the employ of vague, sweeping statements (often slogans or simple catchphrases) using language associated with values and beliefs deeply held by the audience without providing supporting information or reason.
Brown uses several “glittering generalities” and I have bracketed the words associated with values and beliefs:
- “I also think some sense of fairness still matters.” [fusion_builder_container hundred_percent="yes" overflow="visible"][fusion_builder_row][fusion_builder_column type="1_1" background_position="left top" background_color="" border_size="" border_color="" border_style="solid" spacing="yes" background_image="" background_repeat="no-repeat" padding="" margin_top="0px" margin_bottom="0px" class="" id="" animation_type="" animation_speed="0.3" animation_direction="left" hide_on_mobile="no" center_content="no" min_height="none"][fairness]
- “It [lawsuit] is the foundation for challenging a state that constitutionally promises a sound education for all and yet does not provide it.” [constitutional, promise, sound education]
- The parents who put their names and reputations on this suit know their schools have caring, dependable, inspiring teachers – and that is not their worry. [caring, dependable, inspiring]
Brown generalities suggest that caring dependable, inspiring teachers will not have to worry about losing tenure. Yet many of these teachers may be veteran teachers with higher salaries set by negotiated contracts. Would it be fair to replace them with younger caring, dependable, inspiring teachers who would be allotted less salary? Would caring, dependable, inspiring people be willing to enter a profession that did not offer some protection for their experience? How is the constitutional promise for sound education be met in a system that does not value experience?
Finally, Brown uses the “loaded word” propaganda technique throughout her letter. The definition of the “loaded words” technique is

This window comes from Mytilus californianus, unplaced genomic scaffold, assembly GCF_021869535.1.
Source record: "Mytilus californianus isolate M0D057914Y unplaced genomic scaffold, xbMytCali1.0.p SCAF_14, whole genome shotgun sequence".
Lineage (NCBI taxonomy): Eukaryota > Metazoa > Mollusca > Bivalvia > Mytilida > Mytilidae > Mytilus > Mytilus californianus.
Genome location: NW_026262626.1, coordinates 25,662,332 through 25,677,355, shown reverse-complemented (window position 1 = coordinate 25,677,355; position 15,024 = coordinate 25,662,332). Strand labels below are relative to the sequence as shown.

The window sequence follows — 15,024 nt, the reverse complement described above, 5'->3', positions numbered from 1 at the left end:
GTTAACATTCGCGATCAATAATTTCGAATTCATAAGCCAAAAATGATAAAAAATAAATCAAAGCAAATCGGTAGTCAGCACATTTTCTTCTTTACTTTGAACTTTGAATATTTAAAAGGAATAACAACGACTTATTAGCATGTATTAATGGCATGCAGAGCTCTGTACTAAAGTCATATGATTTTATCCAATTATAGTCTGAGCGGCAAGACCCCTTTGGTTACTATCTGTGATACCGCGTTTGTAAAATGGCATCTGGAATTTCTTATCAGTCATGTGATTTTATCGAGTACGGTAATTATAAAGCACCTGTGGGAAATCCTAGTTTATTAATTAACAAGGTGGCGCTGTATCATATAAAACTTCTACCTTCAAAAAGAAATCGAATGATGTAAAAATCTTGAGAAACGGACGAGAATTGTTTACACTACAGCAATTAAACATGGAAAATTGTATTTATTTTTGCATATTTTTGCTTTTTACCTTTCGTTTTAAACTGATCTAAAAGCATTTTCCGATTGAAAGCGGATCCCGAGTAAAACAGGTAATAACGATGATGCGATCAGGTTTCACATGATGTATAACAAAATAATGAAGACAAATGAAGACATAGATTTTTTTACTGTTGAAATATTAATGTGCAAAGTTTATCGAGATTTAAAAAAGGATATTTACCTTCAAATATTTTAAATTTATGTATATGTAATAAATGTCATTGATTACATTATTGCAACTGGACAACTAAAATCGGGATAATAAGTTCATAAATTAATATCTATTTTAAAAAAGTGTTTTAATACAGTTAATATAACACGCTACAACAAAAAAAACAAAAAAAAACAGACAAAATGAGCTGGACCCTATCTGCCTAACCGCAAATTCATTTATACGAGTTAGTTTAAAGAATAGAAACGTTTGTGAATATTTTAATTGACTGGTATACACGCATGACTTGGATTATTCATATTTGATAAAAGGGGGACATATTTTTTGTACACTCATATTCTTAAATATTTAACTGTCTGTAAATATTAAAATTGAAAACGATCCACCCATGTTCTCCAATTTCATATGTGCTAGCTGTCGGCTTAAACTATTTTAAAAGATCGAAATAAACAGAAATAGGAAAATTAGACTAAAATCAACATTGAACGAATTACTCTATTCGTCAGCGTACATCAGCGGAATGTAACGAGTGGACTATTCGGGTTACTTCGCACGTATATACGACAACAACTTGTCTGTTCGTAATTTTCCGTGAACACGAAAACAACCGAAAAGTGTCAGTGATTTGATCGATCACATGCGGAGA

“using words with strong emotional implications.”
In her posted letter, Brown uses the emotional words “care” with “child” as in:
- “Anyone is entitled to care, and that includes me.”
- “And if you are going to take a stand, perhaps the best one possible is the one good for the child.”
Surprisingly, Brown undermines her own argument by coming to a conclusion that there are other pressing problems in education. Mid-way through the letter she writes how The Answer Sheet blog that Strauss writes has been, “raising other issues that matter significantly to the quality of education and demand more attention: innovation, leadership, professional development, parental engagement, poverty. We agree in every case.”
She (We) agrees? These issues demand more attention? Rather than choose the contentious path of a lawsuit over teacher tenure, why not take on these enormous challenges that need attention? How will this lawsuit on tenure address the problems of innovation, leadership, professional development, parental engagement, or poverty?
Brown’s response to her critics, intentionally or not, uses propaganda techniques that Orwell used to have one group manipulate another in Animal Farm. Taking a page from Orwell, Brown’s statement that eliminating tenure as one of “the best ways to improve education” could be paraphrased by reworking a few lines from Chapter One:
Man Tenure is the only real enemy we have. Remove man tenure from the scene, and the root cause of hunger low student achievement and overwork sub-standard teaching is abolished forever.
Except, according to Orwell, that’s not how things work out.